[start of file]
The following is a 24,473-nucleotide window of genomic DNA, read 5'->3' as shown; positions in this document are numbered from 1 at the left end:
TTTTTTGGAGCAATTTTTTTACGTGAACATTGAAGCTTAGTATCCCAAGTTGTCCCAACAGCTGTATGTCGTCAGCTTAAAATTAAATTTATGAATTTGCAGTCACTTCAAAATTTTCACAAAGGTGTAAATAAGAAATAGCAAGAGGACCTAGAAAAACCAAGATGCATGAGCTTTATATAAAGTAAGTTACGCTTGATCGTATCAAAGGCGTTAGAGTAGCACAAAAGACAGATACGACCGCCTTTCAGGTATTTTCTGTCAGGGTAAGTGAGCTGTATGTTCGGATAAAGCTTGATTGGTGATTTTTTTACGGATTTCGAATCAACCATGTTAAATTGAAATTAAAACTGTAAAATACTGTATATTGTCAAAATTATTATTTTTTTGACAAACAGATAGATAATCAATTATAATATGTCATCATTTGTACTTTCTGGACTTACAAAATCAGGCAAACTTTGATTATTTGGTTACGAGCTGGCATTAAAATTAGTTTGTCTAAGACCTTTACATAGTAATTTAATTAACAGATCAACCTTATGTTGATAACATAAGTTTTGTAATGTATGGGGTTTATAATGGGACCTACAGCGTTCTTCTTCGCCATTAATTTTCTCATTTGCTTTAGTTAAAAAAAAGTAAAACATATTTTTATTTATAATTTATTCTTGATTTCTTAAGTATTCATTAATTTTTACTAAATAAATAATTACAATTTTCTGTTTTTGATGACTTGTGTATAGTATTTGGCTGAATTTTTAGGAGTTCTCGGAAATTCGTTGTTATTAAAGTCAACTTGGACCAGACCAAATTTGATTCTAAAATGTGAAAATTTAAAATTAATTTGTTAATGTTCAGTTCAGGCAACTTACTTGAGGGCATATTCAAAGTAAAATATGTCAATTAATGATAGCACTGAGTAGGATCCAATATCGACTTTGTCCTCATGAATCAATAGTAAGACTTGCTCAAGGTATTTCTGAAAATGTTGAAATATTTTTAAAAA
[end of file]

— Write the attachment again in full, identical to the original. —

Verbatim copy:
The following is a 24,473-nucleotide window of genomic DNA, read 5'->3' as shown; positions in this document are numbered from 1 at the left end:
TTTTTTGGAGCAATTTTTTTACGTGAACATTGAAGCTTAGTATCCCAAGTTGTCCCAACAGCTGTATGTCGTCAGCTTAAAATTAAATTTATGAATTTGCAGTCACTTCAAAATTTTCACAAAGGTGTAAATAAGAAATAGCAAGAGGACCTAGAAAAACCAAGATGCATGAGCTTTATATAAAGTAAGTTACGCTTGATCGTATCAAAGGCGTTAGAGTAGCACAAAAGACAGATACGACCGCCTTTCAGGTATTTTCTGTCAGGGTAAGTGAGCTGTATGTTCGGATAAAGCTTGATTGGTGATTTTTTTACGGATTTCGAATCAACCATGTTAAATTGAAATTAAAACTGTAAAATACTGTATATTGTCAAAATTATTATTTTTTTGACAAACAGATAGATAATCAATTATAATATGTCATCATTTGTACTTTCTGGACTTACAAAATCAGGCAAACTTTGATTATTTGGTTACGAGCTGGCATTAAAATTAGTTTGTCTAAGACCTTTACATAGTAATTTAATTAACAGATCAACCTTATGTTGATAACATAAGTTTTGTAATGTATGGGGTTTATAATGGGACCTACAGCGTTCTTCTTCGCCATTAATTTTCTCATTTGCTTTAGTTAAAAAAAAGTAAAACATATTTTTATTTATAATTTATTCTTGATTTCTTAAGTATTCATTAATTTTTACTAAATAAATAATTACAATTTTCTGTTTTTGATGACTTGTGTATAGTATTTGGCTGAATTTTTAGGAGTTCTCGGAAATTCGTTGTTATTAAAGTCAACTTGGACCAGACCAAATTTGATTCTAAAATGTGAAAATTTAAAATTAATTTGTTAATGTTCAGTTCAGGCAACTTACTTGAGGGCATATTCAAAGTAAAATATGTCAATTAATGATAGCACTGAGTAGGATCCAATATCGACTTTGTCCTCATGAATCAATAGTAAGACTTGCTCAAGGTATTTCTGAAAATGTTGAAATATTTTTAAAAA